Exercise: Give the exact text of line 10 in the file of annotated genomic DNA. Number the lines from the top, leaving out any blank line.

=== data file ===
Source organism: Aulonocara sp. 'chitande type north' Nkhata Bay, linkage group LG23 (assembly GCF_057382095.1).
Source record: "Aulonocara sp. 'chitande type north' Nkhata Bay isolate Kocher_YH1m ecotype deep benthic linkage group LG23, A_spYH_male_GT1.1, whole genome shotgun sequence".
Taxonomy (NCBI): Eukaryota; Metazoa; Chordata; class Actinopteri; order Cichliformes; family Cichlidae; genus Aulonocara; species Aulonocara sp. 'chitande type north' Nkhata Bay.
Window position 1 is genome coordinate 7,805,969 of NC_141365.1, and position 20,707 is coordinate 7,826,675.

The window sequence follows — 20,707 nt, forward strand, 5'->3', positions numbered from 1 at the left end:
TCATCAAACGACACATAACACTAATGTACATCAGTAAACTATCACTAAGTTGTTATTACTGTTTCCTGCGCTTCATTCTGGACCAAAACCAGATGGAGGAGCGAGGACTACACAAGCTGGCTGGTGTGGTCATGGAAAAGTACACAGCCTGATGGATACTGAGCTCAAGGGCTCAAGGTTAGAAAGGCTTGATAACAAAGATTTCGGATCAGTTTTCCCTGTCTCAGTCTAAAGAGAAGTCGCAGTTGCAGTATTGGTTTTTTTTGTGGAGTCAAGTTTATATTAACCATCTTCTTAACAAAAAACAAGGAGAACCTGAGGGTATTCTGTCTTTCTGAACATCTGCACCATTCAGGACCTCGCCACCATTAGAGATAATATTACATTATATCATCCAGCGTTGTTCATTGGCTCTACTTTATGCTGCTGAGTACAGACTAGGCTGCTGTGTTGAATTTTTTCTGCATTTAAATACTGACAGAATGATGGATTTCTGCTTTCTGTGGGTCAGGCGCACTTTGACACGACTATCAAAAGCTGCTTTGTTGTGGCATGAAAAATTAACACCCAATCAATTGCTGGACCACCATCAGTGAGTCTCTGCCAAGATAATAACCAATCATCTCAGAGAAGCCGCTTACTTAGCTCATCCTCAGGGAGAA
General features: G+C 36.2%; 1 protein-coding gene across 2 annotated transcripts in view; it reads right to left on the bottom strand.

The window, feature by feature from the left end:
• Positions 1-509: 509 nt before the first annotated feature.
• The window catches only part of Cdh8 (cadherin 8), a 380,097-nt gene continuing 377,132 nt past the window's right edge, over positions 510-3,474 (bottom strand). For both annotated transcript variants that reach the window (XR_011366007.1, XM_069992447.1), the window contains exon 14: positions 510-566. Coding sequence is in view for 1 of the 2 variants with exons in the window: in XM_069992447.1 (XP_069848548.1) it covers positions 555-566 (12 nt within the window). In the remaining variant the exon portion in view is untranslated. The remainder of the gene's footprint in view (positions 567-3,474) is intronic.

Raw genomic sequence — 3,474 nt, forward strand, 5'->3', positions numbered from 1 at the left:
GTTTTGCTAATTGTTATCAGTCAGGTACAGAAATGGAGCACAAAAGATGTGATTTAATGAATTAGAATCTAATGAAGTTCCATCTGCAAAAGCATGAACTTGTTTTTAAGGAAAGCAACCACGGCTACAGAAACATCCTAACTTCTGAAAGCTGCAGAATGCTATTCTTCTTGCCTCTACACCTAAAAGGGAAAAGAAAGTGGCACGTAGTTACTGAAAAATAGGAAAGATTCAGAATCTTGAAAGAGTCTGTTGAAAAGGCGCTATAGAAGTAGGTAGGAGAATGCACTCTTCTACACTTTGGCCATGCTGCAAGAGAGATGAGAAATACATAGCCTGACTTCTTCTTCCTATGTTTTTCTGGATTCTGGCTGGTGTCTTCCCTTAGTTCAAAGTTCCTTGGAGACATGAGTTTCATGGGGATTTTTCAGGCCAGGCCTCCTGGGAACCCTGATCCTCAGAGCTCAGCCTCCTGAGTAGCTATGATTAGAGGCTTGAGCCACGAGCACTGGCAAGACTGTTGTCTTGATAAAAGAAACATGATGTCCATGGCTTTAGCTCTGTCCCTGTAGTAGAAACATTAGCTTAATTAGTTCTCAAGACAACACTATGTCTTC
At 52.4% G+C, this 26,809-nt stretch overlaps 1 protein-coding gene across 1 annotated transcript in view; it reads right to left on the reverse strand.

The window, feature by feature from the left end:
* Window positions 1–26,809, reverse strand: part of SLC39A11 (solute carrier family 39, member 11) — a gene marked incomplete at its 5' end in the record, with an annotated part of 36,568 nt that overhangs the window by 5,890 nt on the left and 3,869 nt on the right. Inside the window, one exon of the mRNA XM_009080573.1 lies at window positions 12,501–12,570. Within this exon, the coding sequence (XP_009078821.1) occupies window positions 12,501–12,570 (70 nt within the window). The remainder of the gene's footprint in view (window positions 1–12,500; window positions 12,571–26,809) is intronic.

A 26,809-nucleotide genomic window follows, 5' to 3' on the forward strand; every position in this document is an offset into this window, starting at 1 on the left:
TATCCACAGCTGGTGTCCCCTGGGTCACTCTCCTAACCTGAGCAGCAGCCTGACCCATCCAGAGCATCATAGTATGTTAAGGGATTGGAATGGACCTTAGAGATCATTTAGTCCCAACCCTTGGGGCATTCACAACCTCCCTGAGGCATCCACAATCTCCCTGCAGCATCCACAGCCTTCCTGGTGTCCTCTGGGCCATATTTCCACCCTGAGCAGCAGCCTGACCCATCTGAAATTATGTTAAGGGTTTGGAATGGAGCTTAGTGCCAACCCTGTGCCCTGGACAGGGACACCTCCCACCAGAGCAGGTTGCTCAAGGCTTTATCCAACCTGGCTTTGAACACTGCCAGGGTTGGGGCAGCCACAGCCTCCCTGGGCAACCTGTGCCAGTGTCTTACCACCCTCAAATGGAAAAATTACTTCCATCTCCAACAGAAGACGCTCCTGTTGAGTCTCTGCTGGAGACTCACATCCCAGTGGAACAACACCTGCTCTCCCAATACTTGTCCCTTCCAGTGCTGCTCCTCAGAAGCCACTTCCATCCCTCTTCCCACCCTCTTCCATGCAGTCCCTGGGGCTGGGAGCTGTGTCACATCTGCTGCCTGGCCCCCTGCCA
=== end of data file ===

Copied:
• The window catches only part of Cdh8 (cadherin 8), a 380,097-nt gene continuing 377,132 nt past the window's right edge, over positions 510-3,474 (bottom strand). For both annotated transcript variants that reach the window (XR_011366007.1, XM_069992447.1), the window contains exon 14: positions 510-566. Coding sequence is in view for 1 of the 2 variants with exons in the window: in XM_069992447.1 (XP_069848548.1) it covers positions 555-566 (12 nt within the window). In the remaining variant the exon portion in view is untranslated. The remainder of the gene's footprint in view (positions 567-3,474) is intronic.